NODEM 2014: Nordic Digital Excellence in Museums Conference

In December 2014, I attended the NODEM 2014 conference in Warsaw, Poland to present a project I have been collaborating on with US and Swedish researchers at the Swedish Naval Museum (Marinmuseum) in Karlskrona. Focused on creating augmented reality panoramas for the Neptun Submarine exhibition, the project also engages us in a number of research questions about digitally-enhanced museum spaces and heritage sites. The poster (below) has more info about the project, including our basic goals and more information about my collaborators. (Or you can download a pdf version of the poster : Poster-NODEM)

Neptun Project Poster

Neptun Project Poster

The conference itself was centred on the topic of “Engaging Spaces: Interpretation, Design, and Digital Strategies” and so the participants presented a lot of very interesting work responding to the new ways that cultural heritage and museums can use digital technologies to re-imagine, redesign, and reflect on: methods for enhancing user-expereriences beyond traditional exhibition practices; developing new digital archiving and preservation practices; and exploring issues about authority and authenticity with collaborative and participatory practices that use non-experts as integral aspects of design and content production for digital heritage objects.

Be Democracy Exhibition Still

The “sphere of communication” comprised of twitter messages at the centre of the BeDemocracy exhibition, Nobel Peace Center, Norway.

I was particularly interested in a  presentation of an exhibition called “BeDemocracy” at the Nobel Peace Center in Norway that used social media both as a content-generator “outside” the exhibition space, as well as a method to influence the design of the exhibition itself and the participation of its visitors. Designed by Expology, the exhibition explored how social media can influence and engage debates about democracy through personalised digital self-expression (via twitter, and blogging for example). The exhibition encouraged an online debate and then included the messages and online content as part of the display encased within a global sphere at the exhibition center. Visitors could enter the sphere, read the messages and then, via use of Kinect, a gesture-recognition software, “like” messages using a thumbs-up hand motion that recorded their votes. I loved the iterative design principles that kept the exhibition dynamic and encouraged thoughtful, social, and physicalised participation about serious topics. I have written elsewhere, in Digital Humanities Quarterly, for example, about how social media (or ME-dia) can be used for exactly these kinds of embodied, personal cultural expressions.

Pipe Cleaner Message Gallery, BeDemocracy Exhibition, Nobel Peace centre, Norway

Pipe Cleaner Message Gallery, BeDemocracy Exhibition, Nobel Peace Center, Norway

The playful use of more “old-school” methods that allowed visitors to leave “pipe-cleaner messages” (where the materials were bent and formed to make shapes and words) was a reminder of the way that technologically produced interaction, can exist alongside other innovative more material-making and expression. It was an evocative and simple mode to show “process” and tactile responsiveness in other mediated ways. According to the presenter at NODEM, visitors would spend a long time in the gallery after the exhibition to “craft” their hand-made messages. I love the results!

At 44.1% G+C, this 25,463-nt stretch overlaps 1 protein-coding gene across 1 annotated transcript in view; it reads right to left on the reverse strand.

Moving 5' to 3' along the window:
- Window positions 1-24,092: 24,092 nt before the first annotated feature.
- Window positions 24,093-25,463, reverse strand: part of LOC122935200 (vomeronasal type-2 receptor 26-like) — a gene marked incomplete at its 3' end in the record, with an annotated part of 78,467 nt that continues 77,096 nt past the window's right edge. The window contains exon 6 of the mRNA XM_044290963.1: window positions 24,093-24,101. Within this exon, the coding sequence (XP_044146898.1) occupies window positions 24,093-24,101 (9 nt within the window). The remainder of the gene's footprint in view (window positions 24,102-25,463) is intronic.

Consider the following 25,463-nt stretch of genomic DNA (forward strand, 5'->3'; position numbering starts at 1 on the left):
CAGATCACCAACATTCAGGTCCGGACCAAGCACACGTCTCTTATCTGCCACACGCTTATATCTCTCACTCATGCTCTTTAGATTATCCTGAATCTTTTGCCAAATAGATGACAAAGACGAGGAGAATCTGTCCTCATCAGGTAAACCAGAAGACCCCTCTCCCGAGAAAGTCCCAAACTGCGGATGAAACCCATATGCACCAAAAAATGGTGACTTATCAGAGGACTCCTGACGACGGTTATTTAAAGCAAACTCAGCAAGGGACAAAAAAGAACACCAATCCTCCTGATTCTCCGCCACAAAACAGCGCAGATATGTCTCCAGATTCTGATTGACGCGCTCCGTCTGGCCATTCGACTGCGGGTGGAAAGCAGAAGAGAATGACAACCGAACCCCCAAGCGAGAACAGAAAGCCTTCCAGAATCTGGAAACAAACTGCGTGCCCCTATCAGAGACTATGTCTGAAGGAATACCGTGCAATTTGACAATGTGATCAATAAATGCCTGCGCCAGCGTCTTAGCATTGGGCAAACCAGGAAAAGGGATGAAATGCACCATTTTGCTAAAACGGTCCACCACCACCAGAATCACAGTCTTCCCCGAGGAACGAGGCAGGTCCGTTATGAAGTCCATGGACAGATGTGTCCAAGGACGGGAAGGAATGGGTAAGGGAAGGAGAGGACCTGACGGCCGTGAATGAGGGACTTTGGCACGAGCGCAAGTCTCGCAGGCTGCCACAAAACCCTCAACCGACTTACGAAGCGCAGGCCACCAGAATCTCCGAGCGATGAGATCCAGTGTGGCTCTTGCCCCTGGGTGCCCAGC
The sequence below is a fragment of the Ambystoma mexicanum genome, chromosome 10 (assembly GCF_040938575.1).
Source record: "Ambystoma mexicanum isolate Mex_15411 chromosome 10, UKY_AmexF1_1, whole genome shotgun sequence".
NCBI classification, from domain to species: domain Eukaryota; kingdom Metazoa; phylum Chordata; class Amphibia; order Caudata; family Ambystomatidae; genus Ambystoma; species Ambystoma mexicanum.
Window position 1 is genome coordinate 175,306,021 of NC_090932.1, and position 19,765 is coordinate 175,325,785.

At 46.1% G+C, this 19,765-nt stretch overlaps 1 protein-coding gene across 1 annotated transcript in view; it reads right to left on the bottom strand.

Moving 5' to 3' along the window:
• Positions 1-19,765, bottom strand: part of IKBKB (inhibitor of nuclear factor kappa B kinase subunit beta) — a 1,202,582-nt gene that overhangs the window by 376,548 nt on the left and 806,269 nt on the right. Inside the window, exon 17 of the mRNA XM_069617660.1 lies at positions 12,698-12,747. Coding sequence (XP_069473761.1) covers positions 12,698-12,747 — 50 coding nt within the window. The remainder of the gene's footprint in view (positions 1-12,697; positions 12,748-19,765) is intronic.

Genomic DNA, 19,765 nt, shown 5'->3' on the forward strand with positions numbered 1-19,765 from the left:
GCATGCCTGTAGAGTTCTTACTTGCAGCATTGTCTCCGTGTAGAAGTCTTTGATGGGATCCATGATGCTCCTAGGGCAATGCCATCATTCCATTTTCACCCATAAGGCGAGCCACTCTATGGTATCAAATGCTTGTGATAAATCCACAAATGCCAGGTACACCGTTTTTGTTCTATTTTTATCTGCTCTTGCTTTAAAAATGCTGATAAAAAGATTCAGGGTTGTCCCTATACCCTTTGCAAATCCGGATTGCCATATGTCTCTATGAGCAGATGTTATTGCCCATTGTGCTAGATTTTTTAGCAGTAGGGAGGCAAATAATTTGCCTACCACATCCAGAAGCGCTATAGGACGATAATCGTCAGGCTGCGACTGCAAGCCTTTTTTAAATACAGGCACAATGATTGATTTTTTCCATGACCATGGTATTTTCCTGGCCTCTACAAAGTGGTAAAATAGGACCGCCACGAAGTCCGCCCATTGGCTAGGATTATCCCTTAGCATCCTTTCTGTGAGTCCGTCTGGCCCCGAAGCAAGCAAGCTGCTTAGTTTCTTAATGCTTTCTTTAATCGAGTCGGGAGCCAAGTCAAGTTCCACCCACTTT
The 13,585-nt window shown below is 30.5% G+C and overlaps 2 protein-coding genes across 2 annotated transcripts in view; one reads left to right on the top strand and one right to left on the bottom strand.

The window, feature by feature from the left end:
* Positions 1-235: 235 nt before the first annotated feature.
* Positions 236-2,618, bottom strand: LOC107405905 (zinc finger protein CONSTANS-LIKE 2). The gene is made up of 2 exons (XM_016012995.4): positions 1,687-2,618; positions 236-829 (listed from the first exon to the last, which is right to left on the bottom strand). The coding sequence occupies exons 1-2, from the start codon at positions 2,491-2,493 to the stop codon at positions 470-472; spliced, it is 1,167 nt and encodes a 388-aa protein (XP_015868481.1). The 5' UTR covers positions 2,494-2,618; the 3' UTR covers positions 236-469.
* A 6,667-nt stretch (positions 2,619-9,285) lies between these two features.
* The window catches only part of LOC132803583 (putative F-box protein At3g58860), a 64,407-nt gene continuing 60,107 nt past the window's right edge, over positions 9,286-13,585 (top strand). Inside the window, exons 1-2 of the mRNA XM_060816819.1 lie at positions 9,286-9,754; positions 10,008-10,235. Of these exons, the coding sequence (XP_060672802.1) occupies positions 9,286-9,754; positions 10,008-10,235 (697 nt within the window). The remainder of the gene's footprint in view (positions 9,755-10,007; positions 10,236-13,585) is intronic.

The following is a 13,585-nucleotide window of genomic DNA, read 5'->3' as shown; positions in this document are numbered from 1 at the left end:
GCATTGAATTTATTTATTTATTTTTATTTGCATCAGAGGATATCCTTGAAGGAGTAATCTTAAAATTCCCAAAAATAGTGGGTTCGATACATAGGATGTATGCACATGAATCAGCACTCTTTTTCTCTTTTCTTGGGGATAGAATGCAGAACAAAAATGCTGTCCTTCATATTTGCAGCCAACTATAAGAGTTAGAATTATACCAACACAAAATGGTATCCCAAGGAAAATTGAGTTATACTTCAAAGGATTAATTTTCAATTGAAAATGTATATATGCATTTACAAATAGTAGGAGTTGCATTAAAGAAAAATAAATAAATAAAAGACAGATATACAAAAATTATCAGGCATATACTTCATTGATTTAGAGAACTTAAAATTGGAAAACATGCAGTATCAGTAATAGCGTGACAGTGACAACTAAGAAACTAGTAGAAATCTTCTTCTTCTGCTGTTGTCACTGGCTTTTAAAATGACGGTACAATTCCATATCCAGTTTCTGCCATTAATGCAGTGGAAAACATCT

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Designing Digital Heritage: A Seminar for Network Building

neptun submarine

A technician inside the torpedo tube of the Neptun Submarine (Marinmuseum, Karlskrona). I am currently working with collaborators to create an Augmented Reality experience for visitors inside the submarine to enhance their exhibition experience. But we have other ways to gain entry… (photo credit: Erling Klintefors, Marinmuseum)

I recently received funding (with my colleague Lupita Alvarez) from my university (The University of Skövde) to help establish an International network for educational programs and research about cultural heritage and game technologies. Increasingly digital technologies are incorporated within museums and cultural heritage sites to enhance visitor experiences beyond traditional exhibition design. Our goal is to explore ways that we can build resources and explore interdisciplinary pedagogical strategies and support avenues for research, from undergraduate education through senior research projects, to critically engage in the development of digitally-enhanced cultural heritage experiences.

Digital Heritage Seminar Poster

Seminar Poster

To this end, we begin in the fall 2014 with a seminar called “Designing Digital Heritage” hosted by my university and organised by Lupita and I. We have invited professionals in a variety of related fields who will come together to consider how we can strategically align existing curricula at our institutions, find venues for exploration, and develop methods and modes, tools and technologies, and user-experiences to enrich our connections to history and culture.  The aim of this seminar is to provide a first-stage platform for developing an network comprised of cultural heritage and museum specialists, curators, exhibition designers, technology application designers, digital media and game design researchers, and others in related culture media industries to explore opportunities for interdisciplinary collaboration. It’s an exciting line-up, with keynote speaker Prof. Jay David Bolter from Georgia Institute of Technology and others from academia and industry, and I look forward to presentations and discussions and brainstorming workshops. More information is available on the seminar website and more activities will be forthcoming. (Download seminar poster as a pdf: Digital Heritage Seminar Poster)